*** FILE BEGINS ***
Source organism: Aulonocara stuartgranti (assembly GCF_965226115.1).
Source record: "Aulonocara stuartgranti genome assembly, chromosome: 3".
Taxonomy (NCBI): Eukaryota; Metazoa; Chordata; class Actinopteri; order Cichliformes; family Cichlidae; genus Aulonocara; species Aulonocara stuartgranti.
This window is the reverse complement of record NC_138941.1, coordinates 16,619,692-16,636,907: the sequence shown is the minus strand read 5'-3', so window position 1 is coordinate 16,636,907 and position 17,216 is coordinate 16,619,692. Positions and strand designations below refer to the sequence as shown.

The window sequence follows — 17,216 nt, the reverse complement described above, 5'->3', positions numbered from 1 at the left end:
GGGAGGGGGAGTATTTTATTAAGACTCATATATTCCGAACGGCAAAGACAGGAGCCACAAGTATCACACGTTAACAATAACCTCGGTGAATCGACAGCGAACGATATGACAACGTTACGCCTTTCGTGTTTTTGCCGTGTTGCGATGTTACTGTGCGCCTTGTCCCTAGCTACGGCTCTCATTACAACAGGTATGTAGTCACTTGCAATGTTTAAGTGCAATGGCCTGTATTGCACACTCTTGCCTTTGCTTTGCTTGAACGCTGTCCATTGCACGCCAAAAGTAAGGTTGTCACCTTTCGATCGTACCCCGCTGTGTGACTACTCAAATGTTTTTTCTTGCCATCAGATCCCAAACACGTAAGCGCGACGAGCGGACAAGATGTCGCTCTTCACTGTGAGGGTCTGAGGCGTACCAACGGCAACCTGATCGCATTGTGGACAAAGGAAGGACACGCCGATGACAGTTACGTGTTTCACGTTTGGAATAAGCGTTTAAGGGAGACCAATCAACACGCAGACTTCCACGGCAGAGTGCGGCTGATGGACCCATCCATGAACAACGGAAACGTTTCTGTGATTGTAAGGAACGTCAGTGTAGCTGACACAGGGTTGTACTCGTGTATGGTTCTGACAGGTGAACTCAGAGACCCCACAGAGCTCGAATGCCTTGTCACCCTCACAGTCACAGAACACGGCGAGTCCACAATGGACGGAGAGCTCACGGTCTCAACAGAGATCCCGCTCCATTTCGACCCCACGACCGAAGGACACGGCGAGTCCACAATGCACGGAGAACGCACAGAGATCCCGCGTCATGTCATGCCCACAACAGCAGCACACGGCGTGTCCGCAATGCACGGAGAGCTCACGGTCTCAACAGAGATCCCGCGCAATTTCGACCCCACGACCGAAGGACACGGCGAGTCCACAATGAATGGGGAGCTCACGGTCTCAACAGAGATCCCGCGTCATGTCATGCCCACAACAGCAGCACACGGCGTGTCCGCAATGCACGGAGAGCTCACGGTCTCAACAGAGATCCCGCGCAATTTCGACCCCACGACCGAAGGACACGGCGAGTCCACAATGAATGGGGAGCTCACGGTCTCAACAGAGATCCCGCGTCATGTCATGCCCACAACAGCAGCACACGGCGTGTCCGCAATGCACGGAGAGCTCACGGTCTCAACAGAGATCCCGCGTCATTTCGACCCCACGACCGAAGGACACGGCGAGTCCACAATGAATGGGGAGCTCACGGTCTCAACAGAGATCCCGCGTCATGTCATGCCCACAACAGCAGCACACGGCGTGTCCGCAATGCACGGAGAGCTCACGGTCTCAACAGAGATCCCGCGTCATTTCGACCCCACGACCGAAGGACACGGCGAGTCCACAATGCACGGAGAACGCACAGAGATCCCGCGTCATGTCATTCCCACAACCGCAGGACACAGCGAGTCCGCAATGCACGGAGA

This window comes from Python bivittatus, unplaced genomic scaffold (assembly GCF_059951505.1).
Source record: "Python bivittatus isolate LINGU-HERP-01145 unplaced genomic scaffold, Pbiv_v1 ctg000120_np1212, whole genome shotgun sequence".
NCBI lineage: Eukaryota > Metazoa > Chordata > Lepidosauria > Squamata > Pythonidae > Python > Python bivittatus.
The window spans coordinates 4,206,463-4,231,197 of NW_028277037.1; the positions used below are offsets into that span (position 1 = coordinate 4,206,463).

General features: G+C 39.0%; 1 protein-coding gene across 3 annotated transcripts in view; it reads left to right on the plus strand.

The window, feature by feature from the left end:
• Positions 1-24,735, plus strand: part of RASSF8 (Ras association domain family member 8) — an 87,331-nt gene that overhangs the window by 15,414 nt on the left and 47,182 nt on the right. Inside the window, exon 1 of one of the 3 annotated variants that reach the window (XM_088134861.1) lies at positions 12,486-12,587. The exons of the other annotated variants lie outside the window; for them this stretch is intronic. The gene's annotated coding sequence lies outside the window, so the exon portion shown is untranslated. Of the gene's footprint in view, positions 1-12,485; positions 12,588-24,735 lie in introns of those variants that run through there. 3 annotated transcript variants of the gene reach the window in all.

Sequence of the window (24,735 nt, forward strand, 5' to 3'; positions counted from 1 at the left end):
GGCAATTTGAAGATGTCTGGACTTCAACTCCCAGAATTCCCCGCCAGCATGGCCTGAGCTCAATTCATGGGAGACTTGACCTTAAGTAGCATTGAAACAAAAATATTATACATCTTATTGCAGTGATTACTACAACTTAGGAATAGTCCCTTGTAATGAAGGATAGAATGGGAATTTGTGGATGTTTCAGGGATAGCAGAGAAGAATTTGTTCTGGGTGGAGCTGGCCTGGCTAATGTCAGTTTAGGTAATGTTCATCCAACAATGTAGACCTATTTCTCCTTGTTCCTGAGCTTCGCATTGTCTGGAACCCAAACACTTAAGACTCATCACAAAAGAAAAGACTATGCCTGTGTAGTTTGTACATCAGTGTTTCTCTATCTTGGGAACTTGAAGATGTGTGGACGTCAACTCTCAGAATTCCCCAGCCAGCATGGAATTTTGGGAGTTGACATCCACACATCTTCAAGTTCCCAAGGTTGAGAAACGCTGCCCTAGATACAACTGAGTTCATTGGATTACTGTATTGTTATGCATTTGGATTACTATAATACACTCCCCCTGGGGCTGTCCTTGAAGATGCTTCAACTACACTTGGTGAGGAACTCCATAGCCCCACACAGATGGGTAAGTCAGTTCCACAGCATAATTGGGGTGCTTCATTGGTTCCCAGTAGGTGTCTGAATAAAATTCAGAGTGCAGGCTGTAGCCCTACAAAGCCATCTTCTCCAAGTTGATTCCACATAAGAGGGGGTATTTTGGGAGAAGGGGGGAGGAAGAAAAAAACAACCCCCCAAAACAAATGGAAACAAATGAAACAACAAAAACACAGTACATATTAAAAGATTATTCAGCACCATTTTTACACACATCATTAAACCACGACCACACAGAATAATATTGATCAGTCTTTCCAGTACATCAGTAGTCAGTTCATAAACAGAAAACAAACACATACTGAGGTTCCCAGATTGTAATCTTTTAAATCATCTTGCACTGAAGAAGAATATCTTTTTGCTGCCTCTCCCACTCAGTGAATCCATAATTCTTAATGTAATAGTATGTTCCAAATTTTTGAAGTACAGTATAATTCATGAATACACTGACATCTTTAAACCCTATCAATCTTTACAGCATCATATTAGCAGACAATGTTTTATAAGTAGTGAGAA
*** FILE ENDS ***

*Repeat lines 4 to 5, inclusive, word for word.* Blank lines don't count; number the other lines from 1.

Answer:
This window is the reverse complement of record NC_138941.1, coordinates 16,619,692-16,636,907: the sequence shown is the minus strand read 5'-3', so window position 1 is coordinate 16,636,907 and position 17,216 is coordinate 16,619,692. Positions and strand designations below refer to the sequence as shown.

The window sequence follows — 17,216 nt, the reverse complement described above, 5'->3', positions numbered from 1 at the left end: